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How to find $$(-64\mathrm{i})^{\frac{1}{3}}$$ This is a complex variables question. I need help by show step by step. Thanks a lot.

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This is a bizarre selection of tags. –  mrf Jan 30 '13 at 21:05

3 Answers 3

Let $y=(-64i)^{\frac13}\implies y^3=-64i=64i^3=(4i)^3$

So,$y^3-(4i)^3=0$

$(y-4i)\{y^2+y\cdot 4i+(4i)^2\}=0$

If $y-4i=0,y=4i$

else $y^2+y\cdot 4i-16=0\implies y=\frac{-4i\pm\sqrt{(-4i)^2-4\cdot1(-16)}}2=\pm2\sqrt3-2i$

So, $y=4i,\pm2\sqrt3-2i$

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@Sunny88, why? do the other not satisfy the $y^3=-64i?$ what is the square root of $i?$ –  lab bhattacharjee Dec 15 '12 at 17:18
    
@Sunny88, what to specify when I'm interested in all the roots? Also may I request you to specify some reference to your statement. –  lab bhattacharjee Dec 15 '12 at 17:42
    
I tried to find reference and realized that there are many different conventions. I guess I was wrong to say that you are not correct. –  Sunny88 Dec 15 '12 at 19:05

If you transform $-64i$ to polar form, you get $r=\sqrt{0+(-64)^2}=64$ and $\theta=-\pi/2$. Then you have $$(-64i)^{1/3} = r^{1/3}\cdot (\cos(\theta*\frac{1}{3})+i\sin(\theta*\frac{1}{3})) = 64^{1/3}\cdot (\cos((-\pi/2)*\frac{1}{3})+i\sin((-\pi/2)*\frac{1}{3})$$ $$= 4\cdot (\cos(-\pi/6)+i\sin(-\pi/6))$$ Given that $$\cos(-\pi/6)=\frac{\sqrt{3}}{2}$$ and $$\sin(-\pi/6) = -\frac{1}{2}$$ We have: $$4\cdot (\cos(-\pi/6)+i\sin(-\pi/6)) = 4\cdot (\frac{\sqrt{3}}{2}-\frac{1}{2}i) = 2\sqrt{3}-2i$$ The other roots can be found by adding $2\pi$ and $4\pi$ to $\theta$. So, $$4\cdot (\cos((\theta+2\pi)\cdot \frac{1}{3})+i\sin((\theta+2\pi)\cdot \frac{1}{3})) =4i$$ and $$4\cdot (\cos((\theta+4\pi)\cdot \frac{1}{3})+i\sin((\theta+4\pi)\cdot \frac{1}{3})) = -2\sqrt{3}-2i$$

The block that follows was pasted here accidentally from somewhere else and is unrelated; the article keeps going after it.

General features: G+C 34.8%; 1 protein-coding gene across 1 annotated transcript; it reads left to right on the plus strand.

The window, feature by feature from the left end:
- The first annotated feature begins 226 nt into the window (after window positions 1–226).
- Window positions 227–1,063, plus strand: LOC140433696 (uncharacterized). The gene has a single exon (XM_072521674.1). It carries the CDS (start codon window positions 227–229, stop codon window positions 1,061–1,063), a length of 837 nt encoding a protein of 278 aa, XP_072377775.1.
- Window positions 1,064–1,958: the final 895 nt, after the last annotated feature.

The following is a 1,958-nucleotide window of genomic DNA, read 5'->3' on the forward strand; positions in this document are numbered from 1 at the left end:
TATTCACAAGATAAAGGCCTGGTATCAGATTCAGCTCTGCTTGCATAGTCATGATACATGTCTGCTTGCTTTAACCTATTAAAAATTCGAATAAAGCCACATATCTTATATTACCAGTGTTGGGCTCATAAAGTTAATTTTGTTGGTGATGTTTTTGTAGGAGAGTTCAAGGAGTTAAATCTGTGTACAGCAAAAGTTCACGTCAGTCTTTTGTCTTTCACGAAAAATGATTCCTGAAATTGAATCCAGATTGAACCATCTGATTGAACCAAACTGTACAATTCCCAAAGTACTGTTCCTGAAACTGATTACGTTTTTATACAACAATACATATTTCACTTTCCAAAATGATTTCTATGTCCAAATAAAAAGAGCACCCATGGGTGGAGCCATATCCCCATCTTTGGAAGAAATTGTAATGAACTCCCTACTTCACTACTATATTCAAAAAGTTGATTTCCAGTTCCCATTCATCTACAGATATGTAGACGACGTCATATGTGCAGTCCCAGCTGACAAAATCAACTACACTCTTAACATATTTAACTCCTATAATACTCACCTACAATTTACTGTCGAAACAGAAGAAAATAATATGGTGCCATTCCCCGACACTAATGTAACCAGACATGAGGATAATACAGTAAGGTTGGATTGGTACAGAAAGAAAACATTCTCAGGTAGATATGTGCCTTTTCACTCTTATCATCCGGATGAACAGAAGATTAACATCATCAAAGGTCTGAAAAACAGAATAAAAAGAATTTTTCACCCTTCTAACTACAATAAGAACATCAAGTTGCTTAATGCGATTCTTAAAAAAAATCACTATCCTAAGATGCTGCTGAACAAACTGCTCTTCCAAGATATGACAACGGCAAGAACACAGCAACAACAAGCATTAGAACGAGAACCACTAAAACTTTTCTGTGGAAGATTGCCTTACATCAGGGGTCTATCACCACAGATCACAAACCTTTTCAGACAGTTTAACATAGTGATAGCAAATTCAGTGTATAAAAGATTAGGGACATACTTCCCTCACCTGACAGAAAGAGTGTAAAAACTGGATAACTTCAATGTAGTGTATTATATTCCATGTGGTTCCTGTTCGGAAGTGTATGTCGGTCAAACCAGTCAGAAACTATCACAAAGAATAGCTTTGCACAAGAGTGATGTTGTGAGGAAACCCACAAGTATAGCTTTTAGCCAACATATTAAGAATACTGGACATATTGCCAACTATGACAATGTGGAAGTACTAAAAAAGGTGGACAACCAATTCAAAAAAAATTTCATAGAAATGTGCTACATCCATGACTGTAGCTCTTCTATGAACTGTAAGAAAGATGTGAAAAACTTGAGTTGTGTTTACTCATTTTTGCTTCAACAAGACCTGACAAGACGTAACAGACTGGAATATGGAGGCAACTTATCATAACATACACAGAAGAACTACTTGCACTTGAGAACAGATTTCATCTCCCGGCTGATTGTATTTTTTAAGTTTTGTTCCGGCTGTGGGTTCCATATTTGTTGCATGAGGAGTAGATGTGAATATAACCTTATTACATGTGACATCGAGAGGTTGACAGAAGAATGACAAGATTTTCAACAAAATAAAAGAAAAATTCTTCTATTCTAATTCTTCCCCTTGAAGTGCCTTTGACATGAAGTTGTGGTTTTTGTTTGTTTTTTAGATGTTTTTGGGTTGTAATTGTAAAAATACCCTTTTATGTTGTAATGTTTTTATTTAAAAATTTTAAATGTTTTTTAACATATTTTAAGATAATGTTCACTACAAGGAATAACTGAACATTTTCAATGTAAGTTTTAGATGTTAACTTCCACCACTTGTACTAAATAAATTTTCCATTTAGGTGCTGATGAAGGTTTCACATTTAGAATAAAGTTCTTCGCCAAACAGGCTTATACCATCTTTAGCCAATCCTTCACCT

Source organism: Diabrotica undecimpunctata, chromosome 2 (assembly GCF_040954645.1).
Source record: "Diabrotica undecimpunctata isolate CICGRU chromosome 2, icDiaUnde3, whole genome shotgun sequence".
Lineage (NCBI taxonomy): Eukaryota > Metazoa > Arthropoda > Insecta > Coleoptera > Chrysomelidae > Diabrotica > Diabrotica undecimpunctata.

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The other two?${}{}{}$ –  André Nicolas Dec 15 '12 at 16:44
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You are using a convention that is not the same as the one I am used to. –  André Nicolas Dec 15 '12 at 16:59
    
+1 for pointing out the definition of the principal cubic root. –  s1lence Dec 15 '12 at 17:01
    
@AndréNicolas Sorry, you are right, I searched on the internet and it seems that my convention is not the popular one. –  Sunny88 Dec 15 '12 at 19:02

For any $n\in\mathbb{Z}$, $$\left(-64i\right)^{\frac{1}{3}}=\left(64\exp\left[\left(\frac{3\pi}{2}+2\pi n\right)i\right]\right)^{\frac{1}{3}}=4\exp\left[\left(\frac{\pi}{2}+\frac{2\pi n}{3}\right)i\right]=4\exp\left[\frac{3\pi+4\pi n}{6}i\right]=4\exp \left[\frac{\left(3+4n\right)\pi}{6}i\right]$$

The cube roots in polar form are: $$4\exp\left[\frac{\pi}{2}i\right] \quad\text{or}\quad 4\exp\left[\frac{7\pi}{6}i\right] \quad\text{or}\quad 4\exp\left[\frac{11\pi}{6}i\right]$$

and in Cartesian form: $$4i \quad\text{or}\quad -2\sqrt{3}-2i \quad\text{or}\quad 2\sqrt{3}-2i$$

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